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    You are here : Home » Get Involved » MSRC Interactive » Help, Advice and Inspiration from people with MS » What Has Helped You » Diet » Giving Up Milk

    Giving Up Milk

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    Avoiding milk can be harmful

    MilkI take issue with the following statement which appeared in New Pathways Magazine: ‘Milk has long been suspected as a cause of MS and that it is sensible to give it up’.

    I have many years of experience of working with patients with MS. I would dispute that milk is suspect as a cause of MS, but as a definite cause has yet to be found, I appreciate that there are differing opinions.

    What I am concerned about is the blanket advice to people with MS to avoid milk. This is at best unnecessary, and at worst could be harmful. As you are aware, many people with MS have reduced nutrient intakes, which can compromise their general well being, resistance to infections etc. This may well be coupled with reduced weight-bearing exercise and use of steroids where the risk of severe osteoporosis is greatly increased.

    To cut out milk is to potentially reduce intake of protein, energy, and other nutrients, particularly calcium, in vulnerable individuals. Anyone wishing to try a milk-free diet would be well advised to have their diet assessed by a state registered dietician who can ensure their diet remains adequate for their requirements.

    I appreciate that you are seeking to do your best for people with MS, so I would suggest that you check out any dietary advice that is given in your magazine with a state registered dietician.

    Bernice Chiswell BSc (Hons) SRD
    The British Dietetic Association has a list of freelance dieticians.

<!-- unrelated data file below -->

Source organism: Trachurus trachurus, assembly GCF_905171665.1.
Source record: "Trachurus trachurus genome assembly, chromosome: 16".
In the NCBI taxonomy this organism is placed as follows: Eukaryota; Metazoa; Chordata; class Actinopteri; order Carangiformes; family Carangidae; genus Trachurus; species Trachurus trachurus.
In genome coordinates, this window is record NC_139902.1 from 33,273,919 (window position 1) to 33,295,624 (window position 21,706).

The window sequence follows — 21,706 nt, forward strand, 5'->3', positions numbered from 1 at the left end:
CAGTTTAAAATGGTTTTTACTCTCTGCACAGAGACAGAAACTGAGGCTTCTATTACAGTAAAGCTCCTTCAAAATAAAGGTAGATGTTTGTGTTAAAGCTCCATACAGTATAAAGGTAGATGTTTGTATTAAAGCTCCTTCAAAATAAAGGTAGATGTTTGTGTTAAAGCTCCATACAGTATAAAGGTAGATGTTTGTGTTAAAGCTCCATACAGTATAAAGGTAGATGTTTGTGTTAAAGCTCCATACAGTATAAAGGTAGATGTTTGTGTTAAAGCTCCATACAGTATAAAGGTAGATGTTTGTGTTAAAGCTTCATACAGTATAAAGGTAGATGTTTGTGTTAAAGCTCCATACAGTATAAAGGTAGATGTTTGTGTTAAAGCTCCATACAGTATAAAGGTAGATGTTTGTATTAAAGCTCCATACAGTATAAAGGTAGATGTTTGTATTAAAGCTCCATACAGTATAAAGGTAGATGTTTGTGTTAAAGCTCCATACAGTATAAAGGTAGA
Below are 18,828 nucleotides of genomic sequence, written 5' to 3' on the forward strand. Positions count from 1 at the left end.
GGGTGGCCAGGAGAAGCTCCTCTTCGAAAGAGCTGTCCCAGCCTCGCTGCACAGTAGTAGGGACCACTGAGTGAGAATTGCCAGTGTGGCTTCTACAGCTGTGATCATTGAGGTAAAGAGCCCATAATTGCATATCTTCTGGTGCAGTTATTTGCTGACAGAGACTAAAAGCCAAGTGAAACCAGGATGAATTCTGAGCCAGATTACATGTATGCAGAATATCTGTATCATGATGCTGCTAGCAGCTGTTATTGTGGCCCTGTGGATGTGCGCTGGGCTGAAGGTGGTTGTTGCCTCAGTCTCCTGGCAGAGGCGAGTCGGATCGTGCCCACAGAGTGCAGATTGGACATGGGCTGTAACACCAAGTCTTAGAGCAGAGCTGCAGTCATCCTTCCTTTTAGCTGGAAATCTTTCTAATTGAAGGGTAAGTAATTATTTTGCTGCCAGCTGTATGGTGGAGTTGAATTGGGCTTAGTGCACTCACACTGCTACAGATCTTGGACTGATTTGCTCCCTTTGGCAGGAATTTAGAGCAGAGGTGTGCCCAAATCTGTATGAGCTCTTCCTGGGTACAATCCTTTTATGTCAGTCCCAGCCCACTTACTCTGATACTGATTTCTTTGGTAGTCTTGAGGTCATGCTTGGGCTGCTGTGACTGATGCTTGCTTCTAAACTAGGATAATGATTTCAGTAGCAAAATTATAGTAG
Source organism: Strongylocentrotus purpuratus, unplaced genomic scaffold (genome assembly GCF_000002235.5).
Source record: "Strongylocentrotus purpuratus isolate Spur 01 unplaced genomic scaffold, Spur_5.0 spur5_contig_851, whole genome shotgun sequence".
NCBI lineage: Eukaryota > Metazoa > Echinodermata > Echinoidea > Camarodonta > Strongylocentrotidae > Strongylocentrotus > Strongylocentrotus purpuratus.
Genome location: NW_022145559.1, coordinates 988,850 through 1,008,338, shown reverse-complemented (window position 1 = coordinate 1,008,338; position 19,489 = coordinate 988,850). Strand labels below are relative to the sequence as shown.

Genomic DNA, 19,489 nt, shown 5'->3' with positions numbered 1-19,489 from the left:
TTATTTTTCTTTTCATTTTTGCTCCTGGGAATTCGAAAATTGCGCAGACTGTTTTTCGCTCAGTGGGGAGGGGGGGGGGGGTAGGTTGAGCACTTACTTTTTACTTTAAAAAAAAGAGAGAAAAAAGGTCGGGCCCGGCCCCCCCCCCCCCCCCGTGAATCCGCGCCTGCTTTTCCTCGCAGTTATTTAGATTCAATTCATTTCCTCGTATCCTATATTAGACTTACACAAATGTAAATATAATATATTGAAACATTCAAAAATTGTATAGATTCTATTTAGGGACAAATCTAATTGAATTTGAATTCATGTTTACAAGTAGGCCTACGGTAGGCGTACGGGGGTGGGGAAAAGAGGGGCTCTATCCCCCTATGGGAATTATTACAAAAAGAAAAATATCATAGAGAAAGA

Email: [email protected]

    Giving up Milk worked for me - Tessa Buckley

    I gave up milk in 1984 after a bout of severe ill health which forced me to give up work. Believe me, it was a hard decision - I loved cheese, even if chocolate and cream had always made me feel ill - but I’d read a book on food intolerance which had convinced me that milk could be the problem.

    When I gave up all milk and dairy products, the result was staggering: my energy levels soared, my ill-health disappeared and soon I was back at work.

    Later, when my two young children began to show the same pattern of constant ear and throat infections that I’d had as a child, I began to wonder if milk could be affecting them too.

    It’s difficult to say whether it’s the saturated fat in the milk or some other factor that causes the problem but I believe that giving it up has slowed the progression of my illness. With proper dietary advice and the use of supplements, it’s quite easy to ensure you get enough calcium and protein and the benefits of giving up milk can be enormous for anyone who cannot tolerate it.

    © Multiple Sclerosis Resource Centre (MSRC) 

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